I’ve been through a myriad of jobs – barrista, kennel attendant, pet store associate, concierge, movie theater clerk, inventory control, video game clerk, community editor, office assistant and probably others I’ve forgotten, almost all of which I spent at least two years at. I like to consider myself fairly decent at things, but not really an “expert” at one thing. I learn fast and generally enjoy trying to streamline processes for efficiency, as well as spend time researching the parts of the job that particularly fascinate me.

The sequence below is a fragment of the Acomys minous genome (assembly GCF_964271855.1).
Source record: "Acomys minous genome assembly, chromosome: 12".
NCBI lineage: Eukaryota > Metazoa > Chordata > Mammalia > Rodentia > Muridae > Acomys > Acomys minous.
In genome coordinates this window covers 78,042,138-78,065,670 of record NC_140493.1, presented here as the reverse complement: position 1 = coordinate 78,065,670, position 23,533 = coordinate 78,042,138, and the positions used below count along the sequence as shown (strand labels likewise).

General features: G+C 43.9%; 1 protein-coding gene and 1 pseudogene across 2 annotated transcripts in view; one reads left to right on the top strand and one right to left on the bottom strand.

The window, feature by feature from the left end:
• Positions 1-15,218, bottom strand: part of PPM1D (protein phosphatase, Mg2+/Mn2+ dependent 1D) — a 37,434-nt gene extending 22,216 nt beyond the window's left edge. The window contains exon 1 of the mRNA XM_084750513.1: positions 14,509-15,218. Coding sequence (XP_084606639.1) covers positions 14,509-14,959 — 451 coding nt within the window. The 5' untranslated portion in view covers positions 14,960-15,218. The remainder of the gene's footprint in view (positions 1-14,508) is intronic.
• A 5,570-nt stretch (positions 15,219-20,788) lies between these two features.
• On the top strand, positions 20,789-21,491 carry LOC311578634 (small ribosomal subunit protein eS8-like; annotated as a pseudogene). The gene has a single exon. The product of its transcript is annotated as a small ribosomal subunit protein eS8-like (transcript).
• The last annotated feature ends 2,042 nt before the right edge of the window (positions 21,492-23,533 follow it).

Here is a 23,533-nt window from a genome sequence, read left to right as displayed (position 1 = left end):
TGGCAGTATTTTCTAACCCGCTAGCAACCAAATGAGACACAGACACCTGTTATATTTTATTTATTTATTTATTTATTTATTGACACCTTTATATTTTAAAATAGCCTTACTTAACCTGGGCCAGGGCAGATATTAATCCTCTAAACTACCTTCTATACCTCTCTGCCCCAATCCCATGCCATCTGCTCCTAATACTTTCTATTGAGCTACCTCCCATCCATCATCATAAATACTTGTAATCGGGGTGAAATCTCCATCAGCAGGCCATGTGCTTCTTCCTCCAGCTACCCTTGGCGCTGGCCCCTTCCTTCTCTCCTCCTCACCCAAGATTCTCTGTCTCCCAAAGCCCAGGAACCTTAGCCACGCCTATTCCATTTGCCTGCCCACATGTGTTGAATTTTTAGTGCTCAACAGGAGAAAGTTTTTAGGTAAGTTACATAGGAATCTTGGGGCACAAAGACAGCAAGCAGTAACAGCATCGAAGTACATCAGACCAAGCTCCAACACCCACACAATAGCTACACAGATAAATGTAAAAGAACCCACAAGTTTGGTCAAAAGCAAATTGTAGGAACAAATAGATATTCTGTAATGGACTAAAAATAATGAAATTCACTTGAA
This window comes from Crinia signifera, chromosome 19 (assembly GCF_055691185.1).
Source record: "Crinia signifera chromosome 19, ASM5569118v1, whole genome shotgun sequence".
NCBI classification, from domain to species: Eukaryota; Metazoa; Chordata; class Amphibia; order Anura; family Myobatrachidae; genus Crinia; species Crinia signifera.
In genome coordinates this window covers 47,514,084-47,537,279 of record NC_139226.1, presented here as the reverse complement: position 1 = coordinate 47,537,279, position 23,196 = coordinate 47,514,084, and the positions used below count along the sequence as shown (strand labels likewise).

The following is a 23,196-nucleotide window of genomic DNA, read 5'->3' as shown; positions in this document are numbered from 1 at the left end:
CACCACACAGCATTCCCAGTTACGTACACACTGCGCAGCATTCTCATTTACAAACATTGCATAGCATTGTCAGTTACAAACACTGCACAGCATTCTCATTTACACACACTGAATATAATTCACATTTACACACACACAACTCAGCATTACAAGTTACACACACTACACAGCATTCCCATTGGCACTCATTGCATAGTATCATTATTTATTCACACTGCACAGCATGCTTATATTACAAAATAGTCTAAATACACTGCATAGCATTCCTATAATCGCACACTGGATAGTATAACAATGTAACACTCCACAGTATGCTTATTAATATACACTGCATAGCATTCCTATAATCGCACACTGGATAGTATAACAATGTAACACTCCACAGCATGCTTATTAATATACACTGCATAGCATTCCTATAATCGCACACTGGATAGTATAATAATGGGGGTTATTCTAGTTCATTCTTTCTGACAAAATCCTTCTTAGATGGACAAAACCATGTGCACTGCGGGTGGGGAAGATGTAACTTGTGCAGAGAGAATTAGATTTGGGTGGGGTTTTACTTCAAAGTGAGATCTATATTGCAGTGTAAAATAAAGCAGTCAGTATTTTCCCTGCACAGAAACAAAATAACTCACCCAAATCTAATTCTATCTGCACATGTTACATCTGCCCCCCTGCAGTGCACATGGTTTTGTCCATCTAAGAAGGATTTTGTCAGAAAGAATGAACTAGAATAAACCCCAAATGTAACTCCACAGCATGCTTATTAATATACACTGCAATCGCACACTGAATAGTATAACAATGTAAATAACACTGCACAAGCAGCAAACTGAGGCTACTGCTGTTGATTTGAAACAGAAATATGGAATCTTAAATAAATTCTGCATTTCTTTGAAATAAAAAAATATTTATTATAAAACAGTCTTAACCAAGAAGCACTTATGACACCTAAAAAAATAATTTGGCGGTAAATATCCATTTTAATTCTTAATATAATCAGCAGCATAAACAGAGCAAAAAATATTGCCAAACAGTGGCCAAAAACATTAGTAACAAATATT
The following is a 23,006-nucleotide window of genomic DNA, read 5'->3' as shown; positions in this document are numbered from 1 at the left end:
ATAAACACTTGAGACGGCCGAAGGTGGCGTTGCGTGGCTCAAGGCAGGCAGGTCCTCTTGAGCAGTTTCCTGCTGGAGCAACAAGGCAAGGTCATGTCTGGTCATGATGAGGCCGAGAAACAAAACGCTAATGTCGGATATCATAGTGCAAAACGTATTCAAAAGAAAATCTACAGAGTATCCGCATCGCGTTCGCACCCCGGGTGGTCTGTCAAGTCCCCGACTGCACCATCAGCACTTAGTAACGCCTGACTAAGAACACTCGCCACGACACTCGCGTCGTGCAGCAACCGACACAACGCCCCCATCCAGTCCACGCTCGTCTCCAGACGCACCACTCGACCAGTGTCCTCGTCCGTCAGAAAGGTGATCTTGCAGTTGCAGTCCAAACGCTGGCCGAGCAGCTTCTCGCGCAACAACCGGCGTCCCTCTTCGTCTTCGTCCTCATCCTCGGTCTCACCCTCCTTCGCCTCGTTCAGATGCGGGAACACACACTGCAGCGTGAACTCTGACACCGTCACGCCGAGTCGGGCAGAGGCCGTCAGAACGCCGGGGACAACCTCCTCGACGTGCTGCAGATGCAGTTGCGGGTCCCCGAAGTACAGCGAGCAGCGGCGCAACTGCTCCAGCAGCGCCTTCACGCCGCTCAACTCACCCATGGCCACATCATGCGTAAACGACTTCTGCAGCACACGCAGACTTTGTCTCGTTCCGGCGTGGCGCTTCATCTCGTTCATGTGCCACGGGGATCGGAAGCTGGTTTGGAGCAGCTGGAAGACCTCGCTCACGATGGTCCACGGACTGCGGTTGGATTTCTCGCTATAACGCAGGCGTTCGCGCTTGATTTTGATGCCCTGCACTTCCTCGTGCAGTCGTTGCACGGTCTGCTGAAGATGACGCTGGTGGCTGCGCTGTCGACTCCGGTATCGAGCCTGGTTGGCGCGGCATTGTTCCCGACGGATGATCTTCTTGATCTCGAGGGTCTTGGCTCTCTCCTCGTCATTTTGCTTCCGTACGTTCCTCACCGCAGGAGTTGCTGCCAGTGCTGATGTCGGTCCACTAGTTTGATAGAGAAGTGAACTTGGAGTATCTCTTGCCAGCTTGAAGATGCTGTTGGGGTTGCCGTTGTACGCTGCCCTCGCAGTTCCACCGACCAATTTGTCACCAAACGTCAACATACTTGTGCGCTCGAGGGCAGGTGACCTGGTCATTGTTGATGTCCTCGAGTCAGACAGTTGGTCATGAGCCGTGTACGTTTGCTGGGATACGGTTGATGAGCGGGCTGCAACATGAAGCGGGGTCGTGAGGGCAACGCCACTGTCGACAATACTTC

A few of the jobs I’ve worked didn’t last long and I have no regrets. Things happen. My first job was the barrista job at the coffee shop in town. A few of my friends also worked there, so I figured it’d be fun. I can’t honestly say I enjoyed it, as I’d come home feeling awful, sometimes with hives and feeling like my lungs and windpipe were jammed full of cotton, (which I’d later come to find is an odd, but serious, coffee allergy.) Within two weeks, I’d managed to piss off one of my friends (how was I supposed to know I’d been hired at a higher pay rate than he was – he asked and I told him,) break some very expensive glassware, upset the owner by bursting into tears when he asked me how I was doing after a particularly difficult evening, somehow managed to break down the espresso machine for almost my entire shift, and accepted a full tip (from my own mother) that got me in trouble with the manager because we were supposed to share ANY and ALL tips recieved, despite my argument that it was lunch money my mom was giving me. (According to my friends who still worked there, my mother marched right in there and told off the manager for making me share money she was giving me for lunch. Apparently, the conversation didn’t go well and Mom never went back to the coffee shop, or the neigboring pet shop/groomer that the manager owned, again. To this day, she won’t confirm or deny that she was banned from both. I tell people she was banned, just because it makes her more badass.)